Sander van der Linden is Director of the Cambridge Social Decision-Making Lab, Department of Psychology, University of Cambridge. His edited answers are in italic to distinguish them from my commentary.
Why should we care about COVID-19 statistics?
As we come out of lockdown, it is important that members of the public understand the risks of COVID-19.
Why is the perception of risk so important?
The pandemic is as much a behavioural as a biological problem. We need a vaccine, but we also need people around the world to coordinate their behaviours to help slow the spread of the virus.
Behavioural science is also relevant in terms of how to communicate the science to the wider public, how to communicate uncertainty and risk, and how to protect people from the onslaught of fake news and misinformation about COVID-19.
Human behaviour is notoriously variable, and difficult to change and predict. I think it’s one of the biggest challenges of this pandemic. If we don’t get it right, there’s a chance the spread of the virus will pick up again as restrictions are relaxed.
Can we get a sense of the risks from official statistics?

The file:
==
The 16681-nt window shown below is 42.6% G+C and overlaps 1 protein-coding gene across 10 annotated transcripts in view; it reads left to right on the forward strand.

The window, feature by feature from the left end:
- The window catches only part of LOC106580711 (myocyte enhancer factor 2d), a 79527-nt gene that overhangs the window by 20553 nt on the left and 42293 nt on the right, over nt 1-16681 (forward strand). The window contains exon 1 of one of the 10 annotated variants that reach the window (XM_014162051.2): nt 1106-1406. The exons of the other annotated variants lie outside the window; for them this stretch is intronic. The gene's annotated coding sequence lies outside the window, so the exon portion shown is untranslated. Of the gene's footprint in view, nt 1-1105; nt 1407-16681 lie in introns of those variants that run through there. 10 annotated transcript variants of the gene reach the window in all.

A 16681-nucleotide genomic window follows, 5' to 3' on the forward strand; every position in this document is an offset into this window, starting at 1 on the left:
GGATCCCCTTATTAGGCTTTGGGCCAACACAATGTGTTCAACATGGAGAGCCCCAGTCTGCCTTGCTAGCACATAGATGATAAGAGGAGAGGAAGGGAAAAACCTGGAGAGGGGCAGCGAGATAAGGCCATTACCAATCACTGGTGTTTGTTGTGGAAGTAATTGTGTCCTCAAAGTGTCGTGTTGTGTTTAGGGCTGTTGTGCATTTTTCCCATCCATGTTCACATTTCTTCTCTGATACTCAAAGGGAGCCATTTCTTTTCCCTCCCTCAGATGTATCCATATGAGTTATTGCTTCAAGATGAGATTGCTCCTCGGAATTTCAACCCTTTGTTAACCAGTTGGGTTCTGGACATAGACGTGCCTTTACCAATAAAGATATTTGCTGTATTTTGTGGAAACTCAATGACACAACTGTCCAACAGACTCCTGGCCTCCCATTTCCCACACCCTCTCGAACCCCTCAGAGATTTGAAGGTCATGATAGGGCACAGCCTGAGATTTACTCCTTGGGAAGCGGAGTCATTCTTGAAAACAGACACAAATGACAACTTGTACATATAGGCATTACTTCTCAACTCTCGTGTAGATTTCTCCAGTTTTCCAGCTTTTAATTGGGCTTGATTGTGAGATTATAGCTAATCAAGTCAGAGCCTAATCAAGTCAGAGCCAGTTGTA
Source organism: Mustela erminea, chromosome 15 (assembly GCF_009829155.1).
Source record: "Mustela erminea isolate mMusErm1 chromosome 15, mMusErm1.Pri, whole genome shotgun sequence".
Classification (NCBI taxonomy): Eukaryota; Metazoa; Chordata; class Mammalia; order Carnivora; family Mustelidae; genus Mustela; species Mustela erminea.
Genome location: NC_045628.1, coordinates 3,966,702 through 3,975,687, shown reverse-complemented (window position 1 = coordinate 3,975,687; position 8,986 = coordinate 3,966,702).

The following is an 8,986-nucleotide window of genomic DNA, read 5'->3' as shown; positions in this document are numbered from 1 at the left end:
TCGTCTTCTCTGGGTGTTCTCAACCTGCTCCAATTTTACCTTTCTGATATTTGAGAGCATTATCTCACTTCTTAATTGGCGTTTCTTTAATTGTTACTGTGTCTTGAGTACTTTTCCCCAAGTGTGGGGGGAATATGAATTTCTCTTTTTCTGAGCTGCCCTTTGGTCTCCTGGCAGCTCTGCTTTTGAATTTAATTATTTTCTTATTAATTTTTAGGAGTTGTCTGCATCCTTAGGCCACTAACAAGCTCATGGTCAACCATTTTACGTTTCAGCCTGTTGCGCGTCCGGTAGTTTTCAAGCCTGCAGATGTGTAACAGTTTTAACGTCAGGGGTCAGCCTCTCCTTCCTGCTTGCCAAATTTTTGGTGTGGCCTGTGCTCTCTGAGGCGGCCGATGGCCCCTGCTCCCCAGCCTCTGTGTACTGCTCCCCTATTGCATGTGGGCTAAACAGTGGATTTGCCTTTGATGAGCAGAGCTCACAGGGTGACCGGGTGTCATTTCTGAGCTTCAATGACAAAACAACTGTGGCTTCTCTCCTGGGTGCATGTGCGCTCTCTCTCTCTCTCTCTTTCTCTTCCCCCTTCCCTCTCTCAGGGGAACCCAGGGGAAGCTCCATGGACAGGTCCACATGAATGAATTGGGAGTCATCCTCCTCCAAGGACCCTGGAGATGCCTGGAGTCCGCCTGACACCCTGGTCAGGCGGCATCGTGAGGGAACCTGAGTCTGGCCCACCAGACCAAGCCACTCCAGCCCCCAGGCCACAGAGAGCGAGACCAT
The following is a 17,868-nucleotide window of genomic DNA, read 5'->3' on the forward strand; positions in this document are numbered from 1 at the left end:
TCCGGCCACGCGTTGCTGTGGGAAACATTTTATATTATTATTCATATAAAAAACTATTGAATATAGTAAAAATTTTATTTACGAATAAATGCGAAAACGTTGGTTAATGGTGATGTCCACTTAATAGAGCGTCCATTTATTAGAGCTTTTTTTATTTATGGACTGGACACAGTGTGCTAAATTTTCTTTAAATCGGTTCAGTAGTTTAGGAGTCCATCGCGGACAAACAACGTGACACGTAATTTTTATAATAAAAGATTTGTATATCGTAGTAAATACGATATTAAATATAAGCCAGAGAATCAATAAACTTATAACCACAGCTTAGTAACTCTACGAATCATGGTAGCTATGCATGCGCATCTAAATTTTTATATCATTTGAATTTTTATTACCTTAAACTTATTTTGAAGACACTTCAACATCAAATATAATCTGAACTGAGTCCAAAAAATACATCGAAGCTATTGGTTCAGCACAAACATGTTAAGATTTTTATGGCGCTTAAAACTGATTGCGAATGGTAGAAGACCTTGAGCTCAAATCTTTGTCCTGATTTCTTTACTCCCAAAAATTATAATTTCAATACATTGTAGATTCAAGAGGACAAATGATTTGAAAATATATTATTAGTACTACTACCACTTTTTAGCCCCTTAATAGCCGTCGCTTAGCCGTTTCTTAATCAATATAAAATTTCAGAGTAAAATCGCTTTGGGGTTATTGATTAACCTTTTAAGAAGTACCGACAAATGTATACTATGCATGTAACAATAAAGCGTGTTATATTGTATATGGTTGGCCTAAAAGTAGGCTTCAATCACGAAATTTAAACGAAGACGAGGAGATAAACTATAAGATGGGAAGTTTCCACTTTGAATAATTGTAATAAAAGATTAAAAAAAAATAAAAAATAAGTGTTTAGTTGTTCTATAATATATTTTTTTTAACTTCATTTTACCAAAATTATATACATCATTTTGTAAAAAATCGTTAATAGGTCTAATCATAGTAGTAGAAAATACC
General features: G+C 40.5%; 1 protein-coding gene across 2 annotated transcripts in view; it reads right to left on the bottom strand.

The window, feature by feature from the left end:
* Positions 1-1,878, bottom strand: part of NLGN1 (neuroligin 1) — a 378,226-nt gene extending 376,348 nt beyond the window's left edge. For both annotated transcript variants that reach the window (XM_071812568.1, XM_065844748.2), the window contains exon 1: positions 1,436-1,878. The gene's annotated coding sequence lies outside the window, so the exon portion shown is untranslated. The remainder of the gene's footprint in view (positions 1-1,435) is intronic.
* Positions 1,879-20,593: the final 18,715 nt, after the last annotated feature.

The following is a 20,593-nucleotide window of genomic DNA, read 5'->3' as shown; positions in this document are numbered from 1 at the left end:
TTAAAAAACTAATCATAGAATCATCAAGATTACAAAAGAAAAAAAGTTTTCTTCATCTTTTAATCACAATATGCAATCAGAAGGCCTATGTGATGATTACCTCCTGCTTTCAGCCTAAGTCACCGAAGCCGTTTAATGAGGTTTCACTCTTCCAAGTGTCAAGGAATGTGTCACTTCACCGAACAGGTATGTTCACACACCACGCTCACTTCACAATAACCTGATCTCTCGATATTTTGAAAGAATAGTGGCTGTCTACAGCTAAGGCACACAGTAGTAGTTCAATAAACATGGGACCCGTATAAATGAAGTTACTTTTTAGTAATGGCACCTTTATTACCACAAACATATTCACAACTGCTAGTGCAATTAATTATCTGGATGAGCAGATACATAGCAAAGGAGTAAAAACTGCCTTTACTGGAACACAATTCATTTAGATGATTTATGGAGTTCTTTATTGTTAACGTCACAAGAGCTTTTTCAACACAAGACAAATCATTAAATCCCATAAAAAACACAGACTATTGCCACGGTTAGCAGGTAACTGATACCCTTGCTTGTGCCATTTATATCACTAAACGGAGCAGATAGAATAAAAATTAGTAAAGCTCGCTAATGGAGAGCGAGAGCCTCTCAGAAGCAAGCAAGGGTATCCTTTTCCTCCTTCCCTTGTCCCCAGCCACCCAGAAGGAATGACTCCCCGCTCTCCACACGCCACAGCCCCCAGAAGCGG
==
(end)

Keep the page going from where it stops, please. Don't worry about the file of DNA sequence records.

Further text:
Overall, the UK has been hit particularly badly and people are right to be concerned. I am interested in what that means psychologically.
Generations of politicians of all persuasions have sought ways to frame statistics to tell the stories that suit their narratives and this does not always help the public to understand what is going on.
Spiegelhalter, who is the chairman of the Winton Centre for Risk and Evidence Communication at the University of Cambridge, pointed out that the official death rate falls short of the actual death rate. The same goes for the amount of testing when compared with the capacity for testing.
And while he agrees that death rates are difficult to compare between nations because of differences in the way data are gathered, as the Government has emphasised, he still believes that massive differences between the death rates seen in countries such as the UK and US – compared with South Korea and Germany – are still worth investigating.
What do we mean by ‘safe’?
I am interested in whether or not people’s perception of risk is accurate, and what it means for that perception to be accurate because everyone has different risk preferences, tolerances and so on.
There are many dimensions, from the risk to yourself to the risk you pose to others. In other words, the accuracy of risk perception is a very difficult question.
Journalists love to ask if an activity is safe. If they mean, is the activity ‘free from the risk of harm’, then the answer has to be ‘no’: the risks may be vanishingly low but no human activity is safe, that is, zero risk.